Washington, DC - It's a sordid chapter in American history that many scientists would rather not talk about. Thousands of indigenous people from Africa and elsewhere were put on public display in twentieth century America, often touted by scientists as "missing links" between humans and apes.
Perhaps the most shocking display of all was the exhibition of African man Ota Benga in a cage in the Monkey House at the Bronx Zoo in New York City.
The scandalous story is exposed in Human Zoos, an award-winning documentary from Discovery Institute being given its YouTube premiere this week as part of African-American History month. Human Zoos also explores the history of eugenics, the crusade by scientists and doctors to breed a "better" human race by applying the principles of Darwinian evolution.
Film director John West says he hopes his film will help Americans avoid the mistakes of the past. "I hope people will be encouraged to stand up for human dignity even when it comes under attack in the name of science," he explains. "Science is a wonderful thing, but human zoos, scientific racism, and eugenics were shocking betrayals of science."
Human Zoos can be accessed most easily at www.HumanZoos.org, an educational site containing historical documents, articles, and other resources allowing people to explore the topics of human zoos, scientific racism, and eugenics for themselves.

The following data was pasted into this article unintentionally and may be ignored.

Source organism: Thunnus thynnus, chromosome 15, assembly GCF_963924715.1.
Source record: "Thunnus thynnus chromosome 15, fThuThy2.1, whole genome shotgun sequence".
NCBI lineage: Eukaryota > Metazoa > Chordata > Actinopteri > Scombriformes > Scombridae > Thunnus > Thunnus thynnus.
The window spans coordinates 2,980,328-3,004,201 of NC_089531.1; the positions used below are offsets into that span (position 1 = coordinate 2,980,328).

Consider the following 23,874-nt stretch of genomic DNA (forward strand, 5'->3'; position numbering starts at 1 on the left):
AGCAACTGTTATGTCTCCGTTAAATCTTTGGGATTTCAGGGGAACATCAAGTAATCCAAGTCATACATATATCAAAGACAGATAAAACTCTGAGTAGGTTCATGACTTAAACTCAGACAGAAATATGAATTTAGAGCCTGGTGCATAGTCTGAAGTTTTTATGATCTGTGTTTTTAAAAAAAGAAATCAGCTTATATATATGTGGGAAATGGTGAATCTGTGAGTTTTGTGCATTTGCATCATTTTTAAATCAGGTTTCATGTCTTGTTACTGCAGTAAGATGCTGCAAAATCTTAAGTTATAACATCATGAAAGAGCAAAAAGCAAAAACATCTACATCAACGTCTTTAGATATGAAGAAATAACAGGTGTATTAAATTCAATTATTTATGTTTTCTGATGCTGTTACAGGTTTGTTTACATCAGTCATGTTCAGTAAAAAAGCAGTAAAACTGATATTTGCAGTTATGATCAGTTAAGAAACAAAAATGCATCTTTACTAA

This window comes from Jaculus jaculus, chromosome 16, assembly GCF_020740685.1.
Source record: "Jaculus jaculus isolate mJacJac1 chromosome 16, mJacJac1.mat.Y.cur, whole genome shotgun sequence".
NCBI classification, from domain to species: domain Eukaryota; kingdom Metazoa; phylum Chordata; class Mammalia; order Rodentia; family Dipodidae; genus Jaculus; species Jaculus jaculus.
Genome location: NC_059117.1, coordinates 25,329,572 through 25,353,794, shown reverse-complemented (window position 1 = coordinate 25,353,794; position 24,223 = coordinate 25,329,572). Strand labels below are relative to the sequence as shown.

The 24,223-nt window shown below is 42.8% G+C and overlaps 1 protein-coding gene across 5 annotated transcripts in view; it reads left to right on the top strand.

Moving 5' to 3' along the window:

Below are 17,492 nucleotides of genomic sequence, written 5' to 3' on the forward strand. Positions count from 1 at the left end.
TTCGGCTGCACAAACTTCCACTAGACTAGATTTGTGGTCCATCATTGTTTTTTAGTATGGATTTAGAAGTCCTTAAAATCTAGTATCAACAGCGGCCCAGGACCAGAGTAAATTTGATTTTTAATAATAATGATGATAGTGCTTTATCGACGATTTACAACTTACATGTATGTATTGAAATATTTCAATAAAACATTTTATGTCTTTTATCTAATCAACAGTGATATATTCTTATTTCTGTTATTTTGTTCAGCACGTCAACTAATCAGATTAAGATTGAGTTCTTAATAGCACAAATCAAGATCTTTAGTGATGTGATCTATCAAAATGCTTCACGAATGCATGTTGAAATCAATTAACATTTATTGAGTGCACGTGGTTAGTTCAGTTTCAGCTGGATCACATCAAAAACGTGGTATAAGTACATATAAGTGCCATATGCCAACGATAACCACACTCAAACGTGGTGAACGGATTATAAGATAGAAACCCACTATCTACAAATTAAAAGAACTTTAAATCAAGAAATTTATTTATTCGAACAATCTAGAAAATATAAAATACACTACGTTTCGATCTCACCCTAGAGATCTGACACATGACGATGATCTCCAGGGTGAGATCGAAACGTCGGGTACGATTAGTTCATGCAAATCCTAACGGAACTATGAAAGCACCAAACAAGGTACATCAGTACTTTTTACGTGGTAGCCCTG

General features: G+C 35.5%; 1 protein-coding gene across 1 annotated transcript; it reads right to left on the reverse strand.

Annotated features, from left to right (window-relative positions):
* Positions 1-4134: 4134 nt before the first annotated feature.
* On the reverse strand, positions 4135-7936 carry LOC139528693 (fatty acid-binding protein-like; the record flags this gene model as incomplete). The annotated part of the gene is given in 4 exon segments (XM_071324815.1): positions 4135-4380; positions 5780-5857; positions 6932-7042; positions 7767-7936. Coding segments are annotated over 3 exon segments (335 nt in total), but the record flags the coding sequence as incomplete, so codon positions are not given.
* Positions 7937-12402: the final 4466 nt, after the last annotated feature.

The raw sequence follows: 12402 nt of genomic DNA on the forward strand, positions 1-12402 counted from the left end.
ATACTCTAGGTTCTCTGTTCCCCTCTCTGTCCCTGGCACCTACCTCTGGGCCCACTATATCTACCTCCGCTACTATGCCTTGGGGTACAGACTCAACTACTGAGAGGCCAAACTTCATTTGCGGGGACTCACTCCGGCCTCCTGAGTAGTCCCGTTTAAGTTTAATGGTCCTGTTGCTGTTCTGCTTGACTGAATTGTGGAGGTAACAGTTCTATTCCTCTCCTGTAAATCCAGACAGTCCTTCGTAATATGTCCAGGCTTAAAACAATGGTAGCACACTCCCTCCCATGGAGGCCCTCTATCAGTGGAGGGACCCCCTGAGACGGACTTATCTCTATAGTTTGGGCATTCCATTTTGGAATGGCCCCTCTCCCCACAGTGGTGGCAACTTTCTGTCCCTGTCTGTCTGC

The documentary features Pulitzer Prize-winning writer Pamela Newkirk, author of Spectacle: The Astonishing Life of Ota Benga along with other experts. It was previously screened on cable television and at the world's largest museum of African-American history, the Charles Wright Museum in Detroit, as well as more than a dozen other venues in the United States and Canada.
Human Zoos was an official selection of the African World Documentary Film Festival and has won awards for: Best Editing (Oregon Documentary Film Festival), Best in Show (Cinema WorldFest Awards) as well as Awards of Excellence from the Impact Docs Awards and the Hollywood Independent Documentary Awards.